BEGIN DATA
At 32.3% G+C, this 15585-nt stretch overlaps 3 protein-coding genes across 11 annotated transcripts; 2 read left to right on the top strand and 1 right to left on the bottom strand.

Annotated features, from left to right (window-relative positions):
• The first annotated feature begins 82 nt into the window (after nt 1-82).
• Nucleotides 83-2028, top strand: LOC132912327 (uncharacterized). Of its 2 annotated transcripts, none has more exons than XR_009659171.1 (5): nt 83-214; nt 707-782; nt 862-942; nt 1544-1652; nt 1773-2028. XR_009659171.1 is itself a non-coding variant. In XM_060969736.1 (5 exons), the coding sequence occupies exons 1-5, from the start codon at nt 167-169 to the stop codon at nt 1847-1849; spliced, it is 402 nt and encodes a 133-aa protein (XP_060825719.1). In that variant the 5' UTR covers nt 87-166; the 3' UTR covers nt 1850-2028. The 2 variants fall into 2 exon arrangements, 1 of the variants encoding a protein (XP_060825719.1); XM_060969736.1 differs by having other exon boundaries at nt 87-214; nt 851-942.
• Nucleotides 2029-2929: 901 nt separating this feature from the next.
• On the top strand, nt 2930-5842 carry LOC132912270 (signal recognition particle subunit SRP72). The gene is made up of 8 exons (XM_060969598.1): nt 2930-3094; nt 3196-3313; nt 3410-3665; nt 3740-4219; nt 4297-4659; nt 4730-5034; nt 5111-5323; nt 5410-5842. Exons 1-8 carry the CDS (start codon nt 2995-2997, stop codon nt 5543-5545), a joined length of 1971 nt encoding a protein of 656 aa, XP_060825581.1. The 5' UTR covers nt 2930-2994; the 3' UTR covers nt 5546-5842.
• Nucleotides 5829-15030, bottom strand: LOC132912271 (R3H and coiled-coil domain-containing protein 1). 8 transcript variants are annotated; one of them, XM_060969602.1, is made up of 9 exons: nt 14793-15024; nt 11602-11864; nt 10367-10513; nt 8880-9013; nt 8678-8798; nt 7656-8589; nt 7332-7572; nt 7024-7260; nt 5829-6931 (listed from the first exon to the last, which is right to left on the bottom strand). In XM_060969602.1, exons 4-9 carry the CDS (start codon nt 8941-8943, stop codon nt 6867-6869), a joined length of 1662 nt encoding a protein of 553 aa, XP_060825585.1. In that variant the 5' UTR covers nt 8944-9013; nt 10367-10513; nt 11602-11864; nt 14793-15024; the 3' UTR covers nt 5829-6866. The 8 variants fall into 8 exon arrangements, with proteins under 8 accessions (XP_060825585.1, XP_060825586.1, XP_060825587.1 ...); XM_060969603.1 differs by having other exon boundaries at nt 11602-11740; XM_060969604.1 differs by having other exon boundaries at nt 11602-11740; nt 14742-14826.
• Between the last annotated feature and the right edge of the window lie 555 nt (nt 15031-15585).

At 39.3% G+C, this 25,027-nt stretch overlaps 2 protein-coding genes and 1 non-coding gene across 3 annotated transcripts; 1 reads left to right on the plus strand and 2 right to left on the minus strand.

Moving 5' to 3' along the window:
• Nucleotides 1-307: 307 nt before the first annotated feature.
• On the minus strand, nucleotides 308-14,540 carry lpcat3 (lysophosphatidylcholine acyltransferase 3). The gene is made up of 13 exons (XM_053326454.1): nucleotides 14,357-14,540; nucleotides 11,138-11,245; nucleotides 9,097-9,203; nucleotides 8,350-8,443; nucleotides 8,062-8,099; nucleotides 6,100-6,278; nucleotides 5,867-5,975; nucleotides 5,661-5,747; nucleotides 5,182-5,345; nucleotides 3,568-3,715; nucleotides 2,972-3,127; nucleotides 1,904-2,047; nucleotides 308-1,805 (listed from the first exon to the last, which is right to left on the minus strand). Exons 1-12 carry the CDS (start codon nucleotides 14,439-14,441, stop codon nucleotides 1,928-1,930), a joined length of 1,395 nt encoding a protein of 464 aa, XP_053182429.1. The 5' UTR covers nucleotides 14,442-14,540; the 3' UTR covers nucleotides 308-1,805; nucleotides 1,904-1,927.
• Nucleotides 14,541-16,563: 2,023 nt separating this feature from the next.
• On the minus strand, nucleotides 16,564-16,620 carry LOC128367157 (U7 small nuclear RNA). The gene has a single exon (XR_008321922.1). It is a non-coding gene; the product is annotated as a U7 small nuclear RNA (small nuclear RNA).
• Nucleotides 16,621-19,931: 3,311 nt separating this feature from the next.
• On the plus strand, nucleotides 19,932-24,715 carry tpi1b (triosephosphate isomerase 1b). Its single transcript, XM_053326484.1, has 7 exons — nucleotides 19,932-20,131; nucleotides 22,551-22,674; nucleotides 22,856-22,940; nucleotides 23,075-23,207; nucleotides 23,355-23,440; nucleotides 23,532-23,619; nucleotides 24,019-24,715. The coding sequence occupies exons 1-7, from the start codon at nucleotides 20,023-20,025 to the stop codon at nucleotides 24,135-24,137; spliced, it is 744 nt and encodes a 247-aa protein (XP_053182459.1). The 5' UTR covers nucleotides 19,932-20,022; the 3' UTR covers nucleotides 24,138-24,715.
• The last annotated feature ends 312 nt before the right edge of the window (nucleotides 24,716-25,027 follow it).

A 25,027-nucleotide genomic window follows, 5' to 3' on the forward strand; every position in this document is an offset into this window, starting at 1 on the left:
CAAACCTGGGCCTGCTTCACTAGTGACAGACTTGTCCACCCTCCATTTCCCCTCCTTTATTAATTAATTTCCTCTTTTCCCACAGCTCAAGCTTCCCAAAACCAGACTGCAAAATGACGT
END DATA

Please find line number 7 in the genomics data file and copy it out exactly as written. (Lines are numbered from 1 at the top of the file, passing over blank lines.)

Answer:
• Nucleotides 5829-15030, bottom strand: LOC132912271 (R3H and coiled-coil domain-containing protein 1). 8 transcript variants are annotated; one of them, XM_060969602.1, is made up of 9 exons: nt 14793-15024; nt 11602-11864; nt 10367-10513; nt 8880-9013; nt 8678-8798; nt 7656-8589; nt 7332-7572; nt 7024-7260; nt 5829-6931 (listed from the first exon to the last, which is right to left on the bottom strand). In XM_060969602.1, exons 4-9 carry the CDS (start codon nt 8941-8943, stop codon nt 6867-6869), a joined length of 1662 nt encoding a protein of 553 aa, XP_060825585.1. In that variant the 5' UTR covers nt 8944-9013; nt 10367-10513; nt 11602-11864; nt 14793-15024; the 3' UTR covers nt 5829-6866. The 8 variants fall into 8 exon arrangements, with proteins under 8 accessions (XP_060825585.1, XP_060825586.1, XP_060825587.1 ...); XM_060969603.1 differs by having other exon boundaries at nt 11602-11740; XM_060969604.1 differs by having other exon boundaries at nt 11602-11740; nt 14742-14826.